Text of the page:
The New Peruvian Cocaine Kings
Colombia has long been thought of as the cocaine king, but its reign over the dangerous but lucrative coca crop ended when Peru (Peruvian Cocaine) seized the crown in 2013.In 2000, Colombia grew 74 percent of the world’s coca leaves, but crackdowns helped reduce the country’s production by 25 percent between 2011 and 2012. In the same period, another large producer, Bolivia, also made great strides in cutting production, dropping it by 7 percent.These wins in the global battle against narcotics left the dubious honor of being the world’s top coca producer to Peru, which has seen its cocaine production increase by 40 percent since 2000. According to the latest U.N. survey, the little Andean nation now has more than 60,400 hectares of coca — 20 percent more than Colombia.
Consumption of Coke
Local Peruvian consumption of cocaine is low — just 2.4 percent — but Peru’s love affair with coca is more than 5,000 years old. The leaf that is used to make the drug is also a sacred part of Andean religious tradition, and many Peruvians use it as a coffee substitute or a traditional medicine.
Among the crop’s alternative virtues is its apparent ability to boost economic growth. The legal coca sector — under the monopoly of public company ENACO — has helped Peru’s poverty rates drop from 48.5 percent of the population in 2004 to 25.8 percent in 2012. Coca helps reduce poverty because it adds to the incomes of otherwise extremely poor peasant producers and adds foreign exchange earnings that, at least in part, flow through to the legal economy and help finance imports.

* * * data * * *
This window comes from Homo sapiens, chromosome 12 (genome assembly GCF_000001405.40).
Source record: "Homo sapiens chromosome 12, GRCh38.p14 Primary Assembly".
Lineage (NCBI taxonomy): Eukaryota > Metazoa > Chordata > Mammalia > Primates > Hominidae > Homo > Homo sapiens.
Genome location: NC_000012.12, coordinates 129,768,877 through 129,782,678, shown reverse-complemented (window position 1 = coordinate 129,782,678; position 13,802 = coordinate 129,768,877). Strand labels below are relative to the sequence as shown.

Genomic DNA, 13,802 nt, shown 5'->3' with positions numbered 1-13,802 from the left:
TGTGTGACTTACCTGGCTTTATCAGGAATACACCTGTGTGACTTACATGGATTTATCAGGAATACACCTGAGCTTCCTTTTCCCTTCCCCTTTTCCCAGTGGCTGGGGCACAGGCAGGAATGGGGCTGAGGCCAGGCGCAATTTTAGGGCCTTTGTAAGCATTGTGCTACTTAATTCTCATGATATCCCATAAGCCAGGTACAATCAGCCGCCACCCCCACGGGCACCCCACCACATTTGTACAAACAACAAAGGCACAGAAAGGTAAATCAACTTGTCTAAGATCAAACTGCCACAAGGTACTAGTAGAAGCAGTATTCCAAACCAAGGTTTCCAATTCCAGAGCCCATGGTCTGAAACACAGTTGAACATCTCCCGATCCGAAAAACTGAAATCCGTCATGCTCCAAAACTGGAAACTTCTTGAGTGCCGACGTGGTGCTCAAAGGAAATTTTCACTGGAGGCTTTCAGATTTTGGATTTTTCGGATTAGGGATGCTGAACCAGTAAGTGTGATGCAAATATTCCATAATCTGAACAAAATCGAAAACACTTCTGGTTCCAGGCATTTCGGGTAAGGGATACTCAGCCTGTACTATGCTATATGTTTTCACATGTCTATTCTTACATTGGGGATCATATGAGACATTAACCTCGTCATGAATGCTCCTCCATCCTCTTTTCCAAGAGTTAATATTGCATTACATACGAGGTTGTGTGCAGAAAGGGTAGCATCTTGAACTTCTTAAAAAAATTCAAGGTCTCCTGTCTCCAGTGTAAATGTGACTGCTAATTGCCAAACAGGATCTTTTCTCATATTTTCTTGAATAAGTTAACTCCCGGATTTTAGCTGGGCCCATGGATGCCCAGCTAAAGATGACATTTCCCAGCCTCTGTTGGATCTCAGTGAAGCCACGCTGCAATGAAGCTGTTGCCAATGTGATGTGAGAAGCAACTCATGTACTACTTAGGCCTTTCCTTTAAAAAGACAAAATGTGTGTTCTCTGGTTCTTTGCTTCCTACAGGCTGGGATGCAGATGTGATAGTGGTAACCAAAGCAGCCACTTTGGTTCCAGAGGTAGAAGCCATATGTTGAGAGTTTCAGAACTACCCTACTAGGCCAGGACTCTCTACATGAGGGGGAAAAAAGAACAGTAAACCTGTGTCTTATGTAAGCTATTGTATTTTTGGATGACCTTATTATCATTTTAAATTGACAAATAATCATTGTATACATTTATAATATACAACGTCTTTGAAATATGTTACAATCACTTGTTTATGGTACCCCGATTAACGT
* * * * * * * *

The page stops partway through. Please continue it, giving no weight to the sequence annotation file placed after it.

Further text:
Peruvian anti-drug agents seize 182 kg of cocaine in Amazonian region
LIMA, Aug. 23 (Xinhua) — Peruvian security forces seized a shipment of 182 kg of cocaine in the Amazonian region of Valle de los Rios Apurimac, Ene and Mantaro (collectively known as Vraem), authorities reported on Sunday.According to reports from the National Police of Peru (PNP), anti-narcotics agents raided the jungle town of Encarnacion, in the central province of La Mar, uncovering the illicit shipment inside plastic drums.Anti-drug agents also found about a ton of chemical inputs drug cartels use to process cocaine, said the report.During the raid, which followed several days of intelligence work in the area, security forces discovered a clandestine laboratory where the drugs were processed.Authorities estimated the cache of drugs had a street value of 10 million U.S. dollars.Cocaine processed in Peru is mainly destined for the U.S. drug market through maritime transport. Enditem